12 Dec 2019   |   News

Agriculture R&D money will support the Green Deal, EU commissioner says

€10 billion budget for agriculture R&D is to be spent on studying the environmental impact of farming

EU commissioner for agriculture Janusz Wojciechowski. Photo: European Commission

A proposed €10 billion budget for agriculture research is “very good news for researchers and farmers” and will be spent on projects assessing the impact of farming on the environment and devising new business models for food production that are in tune with the European Green Deal, EU agriculture commissioner Janusz Wojciechowski said in his first public outing since taking office.

“This is a great opportunity for us and we should try and spend this money wisely to support the European Green Deal,” said Wojciechowski.

Speaking at the 2019 EU Agricultural Outlook conference on Tuesday, the commissioner promised to make sure the R&D money is devoted to projects that will ultimately help farmers. “[It] should be spent with farming in mind,” he said. 

The €10 billion R&D pot for agriculture was first proposed by former budget commissioner Gunther Oettinger to mitigate the expected fallout from a cut to EU farming subsidies in the next multiannual EU budget. Oettinger argued cuts to agriculture and regional funding will help increase the budget for Horizon Europe, Europe’s research funding programme.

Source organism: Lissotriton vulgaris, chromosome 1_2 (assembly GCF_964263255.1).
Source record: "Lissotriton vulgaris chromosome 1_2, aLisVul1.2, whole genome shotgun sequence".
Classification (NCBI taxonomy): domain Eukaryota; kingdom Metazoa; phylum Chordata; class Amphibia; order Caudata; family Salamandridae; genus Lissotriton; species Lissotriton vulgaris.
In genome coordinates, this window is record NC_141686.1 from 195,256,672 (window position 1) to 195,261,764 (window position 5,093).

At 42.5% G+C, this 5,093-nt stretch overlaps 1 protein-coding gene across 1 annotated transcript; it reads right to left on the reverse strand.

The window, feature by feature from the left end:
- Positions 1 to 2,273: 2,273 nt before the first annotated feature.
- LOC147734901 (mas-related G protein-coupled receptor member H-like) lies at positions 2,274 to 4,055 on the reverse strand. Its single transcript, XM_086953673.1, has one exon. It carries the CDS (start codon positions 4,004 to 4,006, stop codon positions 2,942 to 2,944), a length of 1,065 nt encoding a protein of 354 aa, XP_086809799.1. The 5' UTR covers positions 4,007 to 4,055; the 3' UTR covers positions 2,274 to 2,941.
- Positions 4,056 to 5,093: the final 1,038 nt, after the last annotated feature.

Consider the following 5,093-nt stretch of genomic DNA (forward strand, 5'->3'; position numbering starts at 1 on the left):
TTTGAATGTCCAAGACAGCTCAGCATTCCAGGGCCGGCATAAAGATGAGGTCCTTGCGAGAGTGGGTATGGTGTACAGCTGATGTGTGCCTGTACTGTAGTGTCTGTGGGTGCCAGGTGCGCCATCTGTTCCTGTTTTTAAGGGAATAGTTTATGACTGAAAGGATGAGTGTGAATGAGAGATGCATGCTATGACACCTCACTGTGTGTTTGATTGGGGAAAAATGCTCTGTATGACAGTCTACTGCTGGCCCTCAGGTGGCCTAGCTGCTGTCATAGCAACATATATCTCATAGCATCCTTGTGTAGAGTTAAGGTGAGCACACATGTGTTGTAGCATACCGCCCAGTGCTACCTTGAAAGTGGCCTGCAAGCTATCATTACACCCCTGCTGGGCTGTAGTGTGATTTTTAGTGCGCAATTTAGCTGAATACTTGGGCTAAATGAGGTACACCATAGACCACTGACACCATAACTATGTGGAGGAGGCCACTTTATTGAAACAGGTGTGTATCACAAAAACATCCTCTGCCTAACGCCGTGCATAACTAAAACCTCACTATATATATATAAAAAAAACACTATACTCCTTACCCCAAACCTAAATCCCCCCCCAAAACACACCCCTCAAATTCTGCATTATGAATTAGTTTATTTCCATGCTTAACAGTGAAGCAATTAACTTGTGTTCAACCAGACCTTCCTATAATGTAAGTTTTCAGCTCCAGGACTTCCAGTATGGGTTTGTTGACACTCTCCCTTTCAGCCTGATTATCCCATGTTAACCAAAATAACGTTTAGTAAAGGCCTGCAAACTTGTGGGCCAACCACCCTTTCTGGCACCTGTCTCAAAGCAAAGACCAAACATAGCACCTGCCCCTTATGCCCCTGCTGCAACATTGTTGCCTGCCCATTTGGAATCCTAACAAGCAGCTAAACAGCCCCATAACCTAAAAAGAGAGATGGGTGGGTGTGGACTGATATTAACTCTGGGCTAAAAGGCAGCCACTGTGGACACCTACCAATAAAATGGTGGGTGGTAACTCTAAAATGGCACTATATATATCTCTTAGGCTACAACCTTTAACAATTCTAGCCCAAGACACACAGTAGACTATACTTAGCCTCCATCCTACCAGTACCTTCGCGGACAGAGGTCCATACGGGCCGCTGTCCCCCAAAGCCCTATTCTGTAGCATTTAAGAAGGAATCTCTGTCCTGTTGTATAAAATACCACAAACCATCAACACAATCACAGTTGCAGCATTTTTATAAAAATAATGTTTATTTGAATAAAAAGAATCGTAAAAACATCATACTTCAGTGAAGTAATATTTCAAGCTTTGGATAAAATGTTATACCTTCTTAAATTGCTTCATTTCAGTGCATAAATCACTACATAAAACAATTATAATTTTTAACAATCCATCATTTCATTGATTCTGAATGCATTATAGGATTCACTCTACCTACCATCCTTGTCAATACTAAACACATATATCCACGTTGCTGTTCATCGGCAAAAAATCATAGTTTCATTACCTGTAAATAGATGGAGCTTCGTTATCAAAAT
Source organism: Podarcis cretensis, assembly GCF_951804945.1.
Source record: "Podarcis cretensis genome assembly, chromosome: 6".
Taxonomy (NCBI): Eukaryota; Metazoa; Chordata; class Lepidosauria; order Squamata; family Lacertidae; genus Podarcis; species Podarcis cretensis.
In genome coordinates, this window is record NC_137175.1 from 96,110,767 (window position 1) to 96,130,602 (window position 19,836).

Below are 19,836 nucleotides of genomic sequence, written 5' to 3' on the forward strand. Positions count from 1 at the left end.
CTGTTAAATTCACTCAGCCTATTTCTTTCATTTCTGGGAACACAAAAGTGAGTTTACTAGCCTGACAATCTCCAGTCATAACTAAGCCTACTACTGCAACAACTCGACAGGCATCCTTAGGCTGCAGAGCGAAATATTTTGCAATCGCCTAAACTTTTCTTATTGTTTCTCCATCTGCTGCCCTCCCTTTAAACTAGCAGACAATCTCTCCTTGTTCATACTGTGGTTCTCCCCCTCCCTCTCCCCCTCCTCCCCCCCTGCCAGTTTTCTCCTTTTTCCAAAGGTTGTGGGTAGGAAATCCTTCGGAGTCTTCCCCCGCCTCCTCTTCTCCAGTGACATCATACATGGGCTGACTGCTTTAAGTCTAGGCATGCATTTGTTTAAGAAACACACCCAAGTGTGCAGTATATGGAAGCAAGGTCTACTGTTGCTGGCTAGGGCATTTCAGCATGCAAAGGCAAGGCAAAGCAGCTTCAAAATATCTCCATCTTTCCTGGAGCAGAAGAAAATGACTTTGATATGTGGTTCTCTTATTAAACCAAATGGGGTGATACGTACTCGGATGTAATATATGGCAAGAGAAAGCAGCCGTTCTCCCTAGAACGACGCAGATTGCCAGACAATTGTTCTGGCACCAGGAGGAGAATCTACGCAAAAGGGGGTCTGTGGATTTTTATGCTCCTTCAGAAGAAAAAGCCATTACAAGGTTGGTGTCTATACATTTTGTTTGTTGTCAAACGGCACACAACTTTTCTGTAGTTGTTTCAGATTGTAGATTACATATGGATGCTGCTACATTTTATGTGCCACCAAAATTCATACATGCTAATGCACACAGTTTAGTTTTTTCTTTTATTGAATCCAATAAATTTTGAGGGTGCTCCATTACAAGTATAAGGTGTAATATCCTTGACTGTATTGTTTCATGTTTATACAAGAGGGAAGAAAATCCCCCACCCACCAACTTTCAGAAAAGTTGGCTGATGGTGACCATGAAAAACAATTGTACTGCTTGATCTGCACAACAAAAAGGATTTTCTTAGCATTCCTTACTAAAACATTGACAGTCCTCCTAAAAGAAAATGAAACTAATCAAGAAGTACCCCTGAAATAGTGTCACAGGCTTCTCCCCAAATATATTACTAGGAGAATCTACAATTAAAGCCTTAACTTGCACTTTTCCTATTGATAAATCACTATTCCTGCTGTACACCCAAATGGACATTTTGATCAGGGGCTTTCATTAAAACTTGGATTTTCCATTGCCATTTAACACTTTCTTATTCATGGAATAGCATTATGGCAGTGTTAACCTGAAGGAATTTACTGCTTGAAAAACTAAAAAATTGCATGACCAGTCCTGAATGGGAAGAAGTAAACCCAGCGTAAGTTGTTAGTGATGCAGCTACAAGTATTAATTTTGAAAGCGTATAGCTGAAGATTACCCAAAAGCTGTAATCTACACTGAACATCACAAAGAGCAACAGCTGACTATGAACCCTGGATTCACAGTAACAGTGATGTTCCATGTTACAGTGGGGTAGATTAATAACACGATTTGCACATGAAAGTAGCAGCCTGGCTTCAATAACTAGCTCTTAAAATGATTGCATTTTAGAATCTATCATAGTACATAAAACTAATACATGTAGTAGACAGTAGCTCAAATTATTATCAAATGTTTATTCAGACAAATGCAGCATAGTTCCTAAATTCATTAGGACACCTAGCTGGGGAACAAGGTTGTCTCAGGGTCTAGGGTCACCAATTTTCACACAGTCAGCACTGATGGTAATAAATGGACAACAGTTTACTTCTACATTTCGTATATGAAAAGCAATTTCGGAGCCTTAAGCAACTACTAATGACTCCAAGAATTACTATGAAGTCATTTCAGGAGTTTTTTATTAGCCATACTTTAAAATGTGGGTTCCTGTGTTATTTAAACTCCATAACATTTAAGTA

Oettinger’s successor, Austria’s Johannes Hahn has also warned of possible budget “redeployments” to support the commission’s research programme and its broader innovation agenda.

EU leaders are meeting today to attempt to iron out their differences over the next seven-year budget and agree on how much money member states should send to Brussels.

According to the commission, 1.11 per cent of national gross income would cover its innovation-centred agenda without impinging on agriculture and cohesion budgets, but member states which are net contributors do not want to spend more than 1 per cent.

The EU Common Agricultural Policy has been under scrutiny recently, after an investigation by the New York Times found the farming subsidies went mostly to big companies run by a small group of people with close ties to governments in central and eastern Europe.

Wojciechowski who is from a farming family in Poland, said agriculture “is close to my heart” and promised “more transparency” on how agriculture subsidies are spent to prevent the abuse of EU’s budget.

Never miss an update from Science|Business:   Newsletter sign-up